Remembering Lattimer by Paul A. Shackel

Remembering Lattimer Labor, Migration, and Race in Pennsylvania Anthracite Country by Paul A. Shackel University of Illinois Press, 176 pp., paper $28 Amid significant industrial growth in the late 19th and early 20th centuries, the United States actively pursued workers outside the country. From the 1850s to the 1920s people from across the world flooded American industrial areas, redefining...
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Anthracite Mining and the Slavic Immigration

Those unfamiliar with Pennsylvania’s ethnic geography might be surprised to see a 1918 postcard penned in Russian like this one sent from Hazleton, Luzerne County, which translates as, “Tomorrow we are moving to a different place. Here is the address…. Greetings and kisses.” Following earlier immigration waves of primarily Northern and Western Europeans, the United States experienced an...
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The Lattimer Tragedy of 1897

Sheriff James Martin of Luzerne County in Pennsylvania was vacationing in Atlantic City, New Jersey, when he received an important telegram on Saturday, September 4, 1897, from George Wall, his deputy. The message indicated that Superintendent Lathrop of the Lehigh Valley Coal Company requested the sheriff’s presence at Hazleton to deal with a deteriorating strike situation that was...
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Heritage Highlights

Bushy Run Battlefield, Jeanette 234th Anniversary of the Battle of Bushy Run, August 2-3, 1997 Living History Workshops, August 23-24, 1997 Fall Nature Walk, October 4, 1997 Haunted History Hayrides, October 25, 1997 Eckley Miners’ Village, Weatherly Civil War Encampment, August 23, 1997 100th Anniversary Celebration of the Lattimer Massacre Symposium, September 13, 1997 Graeme Park,...
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Massacre at Lattimer, An American Rite of Passage: An Interview with Michael Novak

Why do so many kids from Pennsylvania make great quarterbacks?” Michael Novak, writer, teacher, theologian, and social philosopher leaned forward as he posed the question and then offered an answer. “Because they’re hard realists. You’re down by fourteen points with seven minutes to play. So, what’s new? That’s the way life has always been in this part of the...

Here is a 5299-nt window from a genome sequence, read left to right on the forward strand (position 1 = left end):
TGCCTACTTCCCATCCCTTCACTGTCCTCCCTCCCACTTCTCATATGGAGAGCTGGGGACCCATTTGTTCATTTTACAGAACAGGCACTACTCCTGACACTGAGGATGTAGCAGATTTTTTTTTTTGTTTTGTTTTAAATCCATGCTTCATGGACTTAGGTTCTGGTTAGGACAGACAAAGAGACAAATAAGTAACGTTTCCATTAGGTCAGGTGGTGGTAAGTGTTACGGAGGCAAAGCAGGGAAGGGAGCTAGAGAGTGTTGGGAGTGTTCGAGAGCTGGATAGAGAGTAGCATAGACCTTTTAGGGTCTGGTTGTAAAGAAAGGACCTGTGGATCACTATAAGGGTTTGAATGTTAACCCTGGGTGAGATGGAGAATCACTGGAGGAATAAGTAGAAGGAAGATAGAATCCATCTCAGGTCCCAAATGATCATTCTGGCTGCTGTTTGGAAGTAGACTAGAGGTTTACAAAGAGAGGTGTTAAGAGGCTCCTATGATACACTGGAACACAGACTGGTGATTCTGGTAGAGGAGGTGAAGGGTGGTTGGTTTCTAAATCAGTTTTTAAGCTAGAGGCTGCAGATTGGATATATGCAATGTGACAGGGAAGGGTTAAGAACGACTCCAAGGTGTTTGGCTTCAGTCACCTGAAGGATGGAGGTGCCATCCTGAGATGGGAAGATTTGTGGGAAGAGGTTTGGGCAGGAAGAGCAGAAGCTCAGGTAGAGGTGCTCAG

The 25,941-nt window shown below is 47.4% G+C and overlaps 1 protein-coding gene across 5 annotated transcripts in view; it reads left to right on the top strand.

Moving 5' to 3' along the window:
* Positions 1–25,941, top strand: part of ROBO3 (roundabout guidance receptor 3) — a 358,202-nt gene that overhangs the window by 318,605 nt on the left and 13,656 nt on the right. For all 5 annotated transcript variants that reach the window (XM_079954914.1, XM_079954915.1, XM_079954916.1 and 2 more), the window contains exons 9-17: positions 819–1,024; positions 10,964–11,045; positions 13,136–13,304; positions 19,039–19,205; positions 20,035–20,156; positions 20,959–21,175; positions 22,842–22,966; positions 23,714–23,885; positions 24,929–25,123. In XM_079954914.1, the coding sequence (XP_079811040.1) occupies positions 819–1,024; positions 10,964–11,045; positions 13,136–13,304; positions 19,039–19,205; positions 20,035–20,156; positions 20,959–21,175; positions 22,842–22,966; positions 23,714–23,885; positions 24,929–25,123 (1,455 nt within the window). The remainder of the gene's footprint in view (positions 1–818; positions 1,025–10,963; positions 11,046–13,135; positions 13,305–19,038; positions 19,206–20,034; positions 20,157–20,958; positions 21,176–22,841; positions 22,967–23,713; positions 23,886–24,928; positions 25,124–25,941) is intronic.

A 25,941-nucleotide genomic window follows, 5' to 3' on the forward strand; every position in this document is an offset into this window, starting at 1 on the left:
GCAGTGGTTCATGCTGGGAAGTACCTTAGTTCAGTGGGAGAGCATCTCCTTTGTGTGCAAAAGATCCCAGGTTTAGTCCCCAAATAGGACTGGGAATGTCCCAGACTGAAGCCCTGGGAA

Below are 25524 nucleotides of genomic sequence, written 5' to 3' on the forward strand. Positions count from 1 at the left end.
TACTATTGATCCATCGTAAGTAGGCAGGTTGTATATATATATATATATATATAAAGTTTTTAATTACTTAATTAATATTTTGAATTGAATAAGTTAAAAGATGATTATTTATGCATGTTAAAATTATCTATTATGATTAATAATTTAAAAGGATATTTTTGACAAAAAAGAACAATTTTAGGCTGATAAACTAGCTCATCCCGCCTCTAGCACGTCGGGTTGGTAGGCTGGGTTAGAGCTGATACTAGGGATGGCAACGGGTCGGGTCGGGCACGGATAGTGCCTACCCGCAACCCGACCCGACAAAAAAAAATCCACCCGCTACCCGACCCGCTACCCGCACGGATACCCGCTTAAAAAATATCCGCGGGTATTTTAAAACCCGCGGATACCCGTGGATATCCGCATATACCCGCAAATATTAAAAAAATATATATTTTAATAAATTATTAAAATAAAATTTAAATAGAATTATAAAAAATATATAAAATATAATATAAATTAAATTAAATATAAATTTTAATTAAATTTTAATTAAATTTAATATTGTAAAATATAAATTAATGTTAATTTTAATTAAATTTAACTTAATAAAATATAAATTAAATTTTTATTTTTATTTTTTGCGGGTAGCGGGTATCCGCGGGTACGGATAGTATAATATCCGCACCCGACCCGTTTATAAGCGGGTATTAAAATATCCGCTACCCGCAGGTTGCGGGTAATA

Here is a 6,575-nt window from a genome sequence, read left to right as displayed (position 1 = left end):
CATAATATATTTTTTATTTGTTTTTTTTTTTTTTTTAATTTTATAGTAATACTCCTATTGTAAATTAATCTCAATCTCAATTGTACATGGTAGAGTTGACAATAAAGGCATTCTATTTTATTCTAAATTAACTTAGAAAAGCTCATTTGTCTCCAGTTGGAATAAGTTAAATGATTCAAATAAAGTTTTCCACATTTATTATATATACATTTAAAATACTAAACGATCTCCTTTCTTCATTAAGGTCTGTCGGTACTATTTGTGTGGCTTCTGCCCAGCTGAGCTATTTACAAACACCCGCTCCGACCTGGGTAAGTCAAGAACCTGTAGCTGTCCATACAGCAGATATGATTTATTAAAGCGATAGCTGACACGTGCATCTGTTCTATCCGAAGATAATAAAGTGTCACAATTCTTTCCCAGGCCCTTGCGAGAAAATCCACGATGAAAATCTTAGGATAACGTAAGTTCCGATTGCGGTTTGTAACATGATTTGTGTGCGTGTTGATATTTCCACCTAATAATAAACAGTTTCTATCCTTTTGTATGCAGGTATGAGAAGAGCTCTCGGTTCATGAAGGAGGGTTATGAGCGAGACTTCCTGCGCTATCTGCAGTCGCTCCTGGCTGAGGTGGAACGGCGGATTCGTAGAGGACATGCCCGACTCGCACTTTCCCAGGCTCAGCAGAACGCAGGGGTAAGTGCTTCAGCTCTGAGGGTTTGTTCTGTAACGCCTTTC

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Executive Director’s Message

Travel Diary – Autumn 1997 A busy week of commem­orative events in September calls attention to important themes in our history. I cannot help but notice the growing number of historical figures – known to many as living historians, reenactors, first-person interpreters, impersonators, or character actors – participating in these occasions. Apparently an appropriately costumed...
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Bookshelf

Historic Houses of Philadelphia by Roger W. Moss University of Pennsylvania Press, 1998 (256 pages, cloth,$34.95) Sumptuous, a word frequently used by restaurant reviewers and critics of haute cuisine, aptly describes Historic Houses of Philadelphia, the latest fare by Roger W. Moss, known widely for his books on Victorian era architecture and ornamentation. Fifty historic houses, mansions, and...
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Executive Director’s Message

Remembering the twentieth century has become a preoccupation bordering on obsession. As the lists of greatest moments and most important people grows daily, I am equally intrigued not only by what we choose to recall but the way in which we decide to commemorate the past. Over the past one hundred years Pennsylvanians have remembered their history by constructing a stunning array of statues,...
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Bookshelf

Keystone of Democracy: A History of Pennsylvania Workers Howard Harris, editor, Perry K. Blatz, associate editor Pennsylvania Historical and Museum Commission, 1999 (361 pages; cloth, 24.95; paper, 16.95) “Our greatest debt is to past, current, and future generations of Pennsylvania workers. In telling their story in these pages, we honor their efforts to define and sustain the promise of...
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Answering the Call of Honor: The Origins of the Pennsylvania State Police

CALL OF HONOR I AM A PENNSYLVANIA STATE TROOPER, A SOLIDER OF THE LAW. TO ME IS ENTRUSTED THE HONOR OF THE FORCE. I MUST SERVE HONESTLY, FAITHFULLY, AND IF NEED BE, LAY DOWN MY LIFE AS OTHERS HAVE DONE BEFORE ME, RATHER THAN SWERVE FROM THE PATH OF DUTY. IT IS MY DUTY TO OBEY THE LAW AND TO ENFORCE IT WITHOUT ANY CONSIDERATION OF CLASS, COLOR, CREED OR CONDITION. IT IS ALSO MY DUTY TO BE OF...
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